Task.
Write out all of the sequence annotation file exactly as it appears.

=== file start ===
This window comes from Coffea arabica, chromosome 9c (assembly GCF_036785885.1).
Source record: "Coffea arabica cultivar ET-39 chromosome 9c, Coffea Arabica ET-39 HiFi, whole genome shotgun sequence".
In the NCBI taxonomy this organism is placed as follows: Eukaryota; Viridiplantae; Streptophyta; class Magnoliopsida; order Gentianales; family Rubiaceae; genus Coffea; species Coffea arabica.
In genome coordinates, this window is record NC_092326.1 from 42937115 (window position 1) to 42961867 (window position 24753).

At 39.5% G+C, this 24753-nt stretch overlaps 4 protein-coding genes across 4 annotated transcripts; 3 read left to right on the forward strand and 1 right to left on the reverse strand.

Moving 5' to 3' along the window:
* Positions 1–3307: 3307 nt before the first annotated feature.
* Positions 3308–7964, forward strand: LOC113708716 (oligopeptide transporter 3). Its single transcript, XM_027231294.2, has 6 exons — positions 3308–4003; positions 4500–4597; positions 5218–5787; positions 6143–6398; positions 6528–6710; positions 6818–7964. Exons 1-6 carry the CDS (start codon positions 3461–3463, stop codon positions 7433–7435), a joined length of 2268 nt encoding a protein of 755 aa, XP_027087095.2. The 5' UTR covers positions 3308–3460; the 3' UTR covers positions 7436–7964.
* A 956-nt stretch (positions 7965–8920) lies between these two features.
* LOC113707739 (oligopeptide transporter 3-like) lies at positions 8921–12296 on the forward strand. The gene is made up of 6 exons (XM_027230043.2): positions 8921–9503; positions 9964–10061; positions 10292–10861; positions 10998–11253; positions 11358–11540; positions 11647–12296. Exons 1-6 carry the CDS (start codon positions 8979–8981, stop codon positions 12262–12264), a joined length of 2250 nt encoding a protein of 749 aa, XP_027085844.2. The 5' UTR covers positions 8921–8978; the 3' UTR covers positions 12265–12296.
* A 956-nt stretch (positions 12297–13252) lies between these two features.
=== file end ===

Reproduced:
This window comes from Coffea arabica, chromosome 9c (assembly GCF_036785885.1).
Source record: "Coffea arabica cultivar ET-39 chromosome 9c, Coffea Arabica ET-39 HiFi, whole genome shotgun sequence".
In the NCBI taxonomy this organism is placed as follows: Eukaryota; Viridiplantae; Streptophyta; class Magnoliopsida; order Gentianales; family Rubiaceae; genus Coffea; species Coffea arabica.
In genome coordinates, this window is record NC_092326.1 from 42937115 (window position 1) to 42961867 (window position 24753).

At 39.5% G+C, this 24753-nt stretch overlaps 4 protein-coding genes across 4 annotated transcripts; 3 read left to right on the forward strand and 1 right to left on the reverse strand.

Moving 5' to 3' along the window:
* Positions 1–3307: 3307 nt before the first annotated feature.
* Positions 3308–7964, forward strand: LOC113708716 (oligopeptide transporter 3). Its single transcript, XM_027231294.2, has 6 exons — positions 3308–4003; positions 4500–4597; positions 5218–5787; positions 6143–6398; positions 6528–6710; positions 6818–7964. Exons 1-6 carry the CDS (start codon positions 3461–3463, stop codon positions 7433–7435), a joined length of 2268 nt encoding a protein of 755 aa, XP_027087095.2. The 5' UTR covers positions 3308–3460; the 3' UTR covers positions 7436–7964.
* A 956-nt stretch (positions 7965–8920) lies between these two features.
* LOC113707739 (oligopeptide transporter 3-like) lies at positions 8921–12296 on the forward strand. The gene is made up of 6 exons (XM_027230043.2): positions 8921–9503; positions 9964–10061; positions 10292–10861; positions 10998–11253; positions 11358–11540; positions 11647–12296. Exons 1-6 carry the CDS (start codon positions 8979–8981, stop codon positions 12262–12264), a joined length of 2250 nt encoding a protein of 749 aa, XP_027085844.2. The 5' UTR covers positions 8921–8978; the 3' UTR covers positions 12265–12296.
* A 956-nt stretch (positions 12297–13252) lies between these two features.